The Australian Parliament was shut down Thursday as pressure mounts on the prime minister to allow his ruling party to elect a new leader and end a leadership crisis that's the latest in more than a decade of political instability.
Senior ministers Mathias Cormann, Michaelia Cash and Mitch Fifield had earlier told Prime Minister Malcolm Turnbull that he had lost his government's support and must hold a ballot of conservative Liberal Party lawmakers to elect a new leader quickly. It was a major blow to Turnbull's chances of staying in office.
Former minister Peter Dutton wants to stand for election as prime minister on Thursday.
The government later passed a motion adjourning the House of Representatives at midday until Sept. 10.
Election probable, analysts say
The furious opposition argued that the government wanted to avoid question time, a daily period when the prime minister and ministers answer opposition questions for more than an hour. Several ministers have already resigned.
"No government in living memory has dissembled so much that they decided the Parliament couldn't meet," opposition lawmaker Tony Burke told Parliament before the motion passed.
Australia's Finance Minister Mathias Cormann has retracted his support for Turnbull. (Mark Graham/AFP/Getty Images)
"No government in living memory has said: 'It's all too hard. We're just going home,"' he added.
Deputy opposition leader Tanya Plibersek told Parliament whoever emerged as prime minister should immediately call an election — an outcome that some analysts argue is probable.
'I can't ignore reality'
The government does not have a majority in the Senate, which has not been shut down.
Turnbull had defeated Dutton 48-35 in a surprise vote on Tuesday. Turnbull initiated the ballot in the hope of ending speculation that his government had lost faith in him in the face of poor opinion polling.
Cormann, the finance minister, had publicly stated his support for Turnbull on Wednesday, but on Thursday said Dutton should lead the government.
Former Australian Cabinet minister Peter Dutton addresses the media at Parliament House in Canberra on Tuesday. (Rod McGuirk/Associated Press)
"I was wanting to continue to support Malcolm Turnbull for years to come as leader of the Liberal Party. But I can't ignore reality," Cormann told reporters.
"When I have five Cabinet colleagues telling me that they supported Malcolm on Tuesday … but they have changed their position, that is not something that I can ignore," he added.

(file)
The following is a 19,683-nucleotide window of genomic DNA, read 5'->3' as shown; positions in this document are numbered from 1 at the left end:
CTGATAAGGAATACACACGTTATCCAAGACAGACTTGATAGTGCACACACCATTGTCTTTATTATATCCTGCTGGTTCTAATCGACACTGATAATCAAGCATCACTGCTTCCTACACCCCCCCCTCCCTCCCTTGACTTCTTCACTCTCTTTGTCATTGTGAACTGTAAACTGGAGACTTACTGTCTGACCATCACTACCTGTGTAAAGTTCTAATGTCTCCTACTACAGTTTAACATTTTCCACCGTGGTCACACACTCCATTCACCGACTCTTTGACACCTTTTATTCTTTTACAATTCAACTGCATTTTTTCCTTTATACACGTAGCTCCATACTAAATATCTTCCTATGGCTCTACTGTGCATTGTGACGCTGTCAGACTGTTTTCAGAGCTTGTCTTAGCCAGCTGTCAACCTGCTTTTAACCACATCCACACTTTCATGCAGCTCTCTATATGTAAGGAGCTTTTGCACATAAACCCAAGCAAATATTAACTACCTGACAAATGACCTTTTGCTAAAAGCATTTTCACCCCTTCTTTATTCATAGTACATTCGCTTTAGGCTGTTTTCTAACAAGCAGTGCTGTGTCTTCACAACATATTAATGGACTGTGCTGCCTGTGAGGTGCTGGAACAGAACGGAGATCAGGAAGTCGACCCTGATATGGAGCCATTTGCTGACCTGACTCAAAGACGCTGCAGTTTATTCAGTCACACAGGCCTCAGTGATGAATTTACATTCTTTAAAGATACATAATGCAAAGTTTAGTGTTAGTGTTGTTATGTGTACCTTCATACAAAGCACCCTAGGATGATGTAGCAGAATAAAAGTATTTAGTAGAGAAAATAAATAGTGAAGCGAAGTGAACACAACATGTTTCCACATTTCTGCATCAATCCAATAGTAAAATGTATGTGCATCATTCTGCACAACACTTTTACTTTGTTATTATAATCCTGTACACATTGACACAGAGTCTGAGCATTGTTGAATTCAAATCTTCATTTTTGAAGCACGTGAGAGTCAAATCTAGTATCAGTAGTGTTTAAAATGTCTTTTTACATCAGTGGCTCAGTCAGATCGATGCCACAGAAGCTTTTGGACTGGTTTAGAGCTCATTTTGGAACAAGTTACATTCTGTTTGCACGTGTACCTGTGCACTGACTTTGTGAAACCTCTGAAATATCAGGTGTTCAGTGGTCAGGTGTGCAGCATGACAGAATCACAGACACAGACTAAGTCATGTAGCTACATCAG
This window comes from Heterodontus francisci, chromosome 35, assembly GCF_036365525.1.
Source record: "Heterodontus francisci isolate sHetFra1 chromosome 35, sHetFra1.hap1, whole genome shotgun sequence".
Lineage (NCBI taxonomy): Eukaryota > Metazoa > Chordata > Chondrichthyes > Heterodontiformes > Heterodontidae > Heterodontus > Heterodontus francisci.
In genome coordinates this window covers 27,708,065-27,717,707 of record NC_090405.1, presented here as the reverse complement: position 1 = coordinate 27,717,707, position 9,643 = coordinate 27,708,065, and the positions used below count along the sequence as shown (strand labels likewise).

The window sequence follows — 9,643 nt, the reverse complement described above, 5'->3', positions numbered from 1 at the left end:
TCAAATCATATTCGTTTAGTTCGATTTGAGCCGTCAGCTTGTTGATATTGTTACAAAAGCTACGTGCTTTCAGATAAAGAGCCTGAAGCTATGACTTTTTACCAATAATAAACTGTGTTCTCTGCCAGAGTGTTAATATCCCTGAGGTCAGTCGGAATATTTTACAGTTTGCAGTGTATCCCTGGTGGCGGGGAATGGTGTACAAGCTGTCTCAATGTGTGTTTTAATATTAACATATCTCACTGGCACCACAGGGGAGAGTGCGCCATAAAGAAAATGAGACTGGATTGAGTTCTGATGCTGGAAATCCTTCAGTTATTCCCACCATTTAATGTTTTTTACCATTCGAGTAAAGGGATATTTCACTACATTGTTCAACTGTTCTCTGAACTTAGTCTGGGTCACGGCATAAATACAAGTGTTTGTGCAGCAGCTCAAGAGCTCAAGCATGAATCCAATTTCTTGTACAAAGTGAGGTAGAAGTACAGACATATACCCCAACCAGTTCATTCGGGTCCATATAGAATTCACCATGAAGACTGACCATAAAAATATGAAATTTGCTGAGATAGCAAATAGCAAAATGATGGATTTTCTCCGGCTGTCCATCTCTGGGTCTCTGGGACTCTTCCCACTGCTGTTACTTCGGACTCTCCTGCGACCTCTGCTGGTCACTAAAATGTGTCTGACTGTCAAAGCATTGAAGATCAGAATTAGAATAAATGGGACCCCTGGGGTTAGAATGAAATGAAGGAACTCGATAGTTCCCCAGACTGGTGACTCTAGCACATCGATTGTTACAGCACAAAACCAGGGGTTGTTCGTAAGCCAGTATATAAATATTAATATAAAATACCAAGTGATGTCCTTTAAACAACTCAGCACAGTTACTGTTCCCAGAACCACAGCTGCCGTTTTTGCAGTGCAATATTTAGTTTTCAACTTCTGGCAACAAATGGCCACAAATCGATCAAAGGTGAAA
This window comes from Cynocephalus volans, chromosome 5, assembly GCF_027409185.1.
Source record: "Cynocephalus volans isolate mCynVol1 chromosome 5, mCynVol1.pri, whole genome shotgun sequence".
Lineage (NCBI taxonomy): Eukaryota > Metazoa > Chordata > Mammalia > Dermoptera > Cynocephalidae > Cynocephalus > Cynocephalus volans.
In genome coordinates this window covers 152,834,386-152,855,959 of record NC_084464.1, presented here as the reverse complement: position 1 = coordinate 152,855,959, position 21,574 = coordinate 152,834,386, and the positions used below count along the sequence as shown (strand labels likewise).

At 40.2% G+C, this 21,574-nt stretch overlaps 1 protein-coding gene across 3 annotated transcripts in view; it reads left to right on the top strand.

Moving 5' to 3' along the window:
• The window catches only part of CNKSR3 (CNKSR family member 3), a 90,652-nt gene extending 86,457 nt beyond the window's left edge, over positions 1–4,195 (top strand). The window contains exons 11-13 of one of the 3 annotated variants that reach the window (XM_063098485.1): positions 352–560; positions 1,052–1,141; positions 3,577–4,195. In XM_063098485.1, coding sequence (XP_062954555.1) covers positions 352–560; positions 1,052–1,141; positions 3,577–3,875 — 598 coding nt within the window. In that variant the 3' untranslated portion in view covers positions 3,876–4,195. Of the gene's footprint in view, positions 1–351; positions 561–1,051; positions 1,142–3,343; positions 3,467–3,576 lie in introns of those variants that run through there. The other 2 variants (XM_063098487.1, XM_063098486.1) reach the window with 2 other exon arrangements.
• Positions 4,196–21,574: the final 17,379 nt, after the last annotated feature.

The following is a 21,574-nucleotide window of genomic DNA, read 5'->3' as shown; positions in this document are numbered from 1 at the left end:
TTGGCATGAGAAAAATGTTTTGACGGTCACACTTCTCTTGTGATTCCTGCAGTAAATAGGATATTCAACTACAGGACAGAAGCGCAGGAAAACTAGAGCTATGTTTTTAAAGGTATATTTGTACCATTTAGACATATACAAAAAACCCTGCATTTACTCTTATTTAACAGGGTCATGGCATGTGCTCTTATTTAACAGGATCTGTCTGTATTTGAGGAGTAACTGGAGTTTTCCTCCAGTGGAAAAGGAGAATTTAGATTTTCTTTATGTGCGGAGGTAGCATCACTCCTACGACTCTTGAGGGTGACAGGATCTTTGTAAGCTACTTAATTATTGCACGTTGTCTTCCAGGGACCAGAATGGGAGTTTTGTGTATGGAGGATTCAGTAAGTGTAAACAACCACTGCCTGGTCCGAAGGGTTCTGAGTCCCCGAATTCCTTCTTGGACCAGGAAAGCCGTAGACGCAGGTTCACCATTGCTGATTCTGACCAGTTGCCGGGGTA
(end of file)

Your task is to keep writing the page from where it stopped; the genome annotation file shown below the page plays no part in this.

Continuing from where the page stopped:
Multiple people reportedly eyeing PM's job
Dutton wants the new vote on Thursday before Parliament takes a two-week break. The next scheduled party meeting is Sept. 11.
Turnbull did not immediately make a public response.
Australian Federal Treasurer Scott Morrison, second left, Prime Minister Turnbull, centre, and Dutton, right, leave the chamber at Parliament House in Canberra Thursday. (Lukas Coch/AAP image via AP)
Media reports say other lawmakers are considering running for Turnbull's job, including Treasurer Scott Morrison.
Dutton supporters on Wednesday circulated a petition among Liberal Party lawmakers in a bid to force Turnbull to hold a ballot. But they failed to get the minimum 43 signatures that were required.
Australian leadership unstable since 2007
The opposition narrowly lost a vote in Parliament that would have sent Dutton to court to determine whether he is eligible to be a prime minister.
The vote to refer Dutton to the High Court was defeated 69 votes to 68 in the House of Representatives before it adjourned.
Dutton has released legal advice that his family's ownership of two child-care centres that received federal funding does not breach a constitutional ban on lawmakers having a pecuniary interest in an agreement with the public service. Some constitutional lawyers say there are areas of doubt.
Such a pending court case could scare lawmakers away from supporting Dutton in a leadership ballot. Government lawyers are investigating his case to see if there were issues for the High Court to determine.
No Australian prime minister has lasted a full three-year term since Prime Minister John Howard lost power in 2007 after more than 11 years in office. They have all been thrown out of power by their own parties amid poor opinion polling in a trend of political instability that divides parties and angers voters.
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